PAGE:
Friday, 6 July 2012

World leaders endorse Rio Declaration on sustainable development

By Makereta Komai, PACNEWS Editor in Rio de Janeiro

22 JUNE 2012 RIO DE JANEIRO --- More than 100 world leaders gathered in the Brazilian city of Rio de Janeiro Friday have put their stamp of approval on the new United Nations declaration on sustainable development, titled the ‘Future We Want.

The approval came six hours after the plenary was convened to endorse the new global roadmap to eradicating poverty through sustainable means of development.

Brazilian President, Dilma Rousseff attributed the success of the Rio+20 talks to the skilful art of negotiations by her team and through the collective compromises shown by Parties to reach a consensus outcome.

“The document we have today is not a setback from 1992 but a step forward, President Rousseff said.  Endorsing the consensus decision with some reservations, the United States, Canada and Venezuela, announced at the final plenary they will submit their specific concerns with the United Nations after the conference.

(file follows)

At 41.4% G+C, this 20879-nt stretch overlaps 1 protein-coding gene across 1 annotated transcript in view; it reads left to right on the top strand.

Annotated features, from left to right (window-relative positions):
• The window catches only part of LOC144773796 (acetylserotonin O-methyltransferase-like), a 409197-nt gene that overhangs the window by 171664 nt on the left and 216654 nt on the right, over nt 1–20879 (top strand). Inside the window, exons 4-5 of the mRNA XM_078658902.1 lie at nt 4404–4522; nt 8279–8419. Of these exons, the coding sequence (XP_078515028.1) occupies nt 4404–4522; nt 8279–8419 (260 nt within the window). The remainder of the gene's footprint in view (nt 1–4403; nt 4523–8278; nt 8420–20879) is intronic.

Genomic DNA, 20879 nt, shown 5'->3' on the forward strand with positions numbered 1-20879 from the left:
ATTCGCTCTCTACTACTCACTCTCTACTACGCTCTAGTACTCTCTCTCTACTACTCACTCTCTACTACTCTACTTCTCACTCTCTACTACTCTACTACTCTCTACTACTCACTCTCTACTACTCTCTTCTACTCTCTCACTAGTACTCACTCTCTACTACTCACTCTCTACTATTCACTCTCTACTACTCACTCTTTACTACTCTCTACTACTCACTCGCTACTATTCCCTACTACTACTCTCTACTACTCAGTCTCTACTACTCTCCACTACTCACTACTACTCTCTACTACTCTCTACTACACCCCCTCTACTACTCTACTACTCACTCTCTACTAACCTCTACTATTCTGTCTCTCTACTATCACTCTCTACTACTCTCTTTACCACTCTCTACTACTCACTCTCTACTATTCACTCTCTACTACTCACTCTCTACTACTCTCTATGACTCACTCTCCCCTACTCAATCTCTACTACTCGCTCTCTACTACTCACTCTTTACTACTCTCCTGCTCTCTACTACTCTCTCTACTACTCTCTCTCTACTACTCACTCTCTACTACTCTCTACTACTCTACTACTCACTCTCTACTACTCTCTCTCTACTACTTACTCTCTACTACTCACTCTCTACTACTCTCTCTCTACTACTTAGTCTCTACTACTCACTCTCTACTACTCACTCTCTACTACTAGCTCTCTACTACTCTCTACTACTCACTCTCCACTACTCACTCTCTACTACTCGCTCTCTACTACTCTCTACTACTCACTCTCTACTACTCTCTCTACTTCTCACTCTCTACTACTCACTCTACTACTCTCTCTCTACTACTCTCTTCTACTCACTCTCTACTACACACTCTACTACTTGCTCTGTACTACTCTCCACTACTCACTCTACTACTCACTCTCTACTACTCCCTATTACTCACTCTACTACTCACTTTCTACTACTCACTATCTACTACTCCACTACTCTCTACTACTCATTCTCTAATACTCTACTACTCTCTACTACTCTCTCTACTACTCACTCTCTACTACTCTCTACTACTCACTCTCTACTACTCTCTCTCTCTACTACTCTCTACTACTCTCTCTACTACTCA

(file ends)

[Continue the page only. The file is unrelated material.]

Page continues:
The 53 page Rio Declaration isn’t legally binding on all member States but a framework of commitments for countries to work towards sustainable development.

For the Pacific, the new declaration is celebrated because it reflects most of the positions of the Pacific and other Small Island Developing States (SIDS).

Ambassador Beck, Solomon Islands
Ambassador Collin Beck of Solomon Islands said the Brazilian Presidency steered the negotiations to its successful outcome.

“It means a lot in the sense that we were able to come out with an agreement. Prior to that, five days ago, it was not possible to see an outcome. During the negotiations only 37 percent of the text was agreed. That speaks of the divided interests in the negotiations.

“The Brazilian Presidency took over the negotiations and tried to include everyone’s interests in the text. They did a good job because the text didn’t have to go to the leaders to negotiate, like what happened in climate change.

Another important milestone in the declaration is the inclusion of ‘oceans’ in the declaration.

“For the first time this document is talking about oceans. Apart from that we had side events bringing together our leaders and ministers talking about SIDS. This is a great achievement. When we look at the progress since 1992, we now have more leaders engaging on these issues, said Ambassador Beck.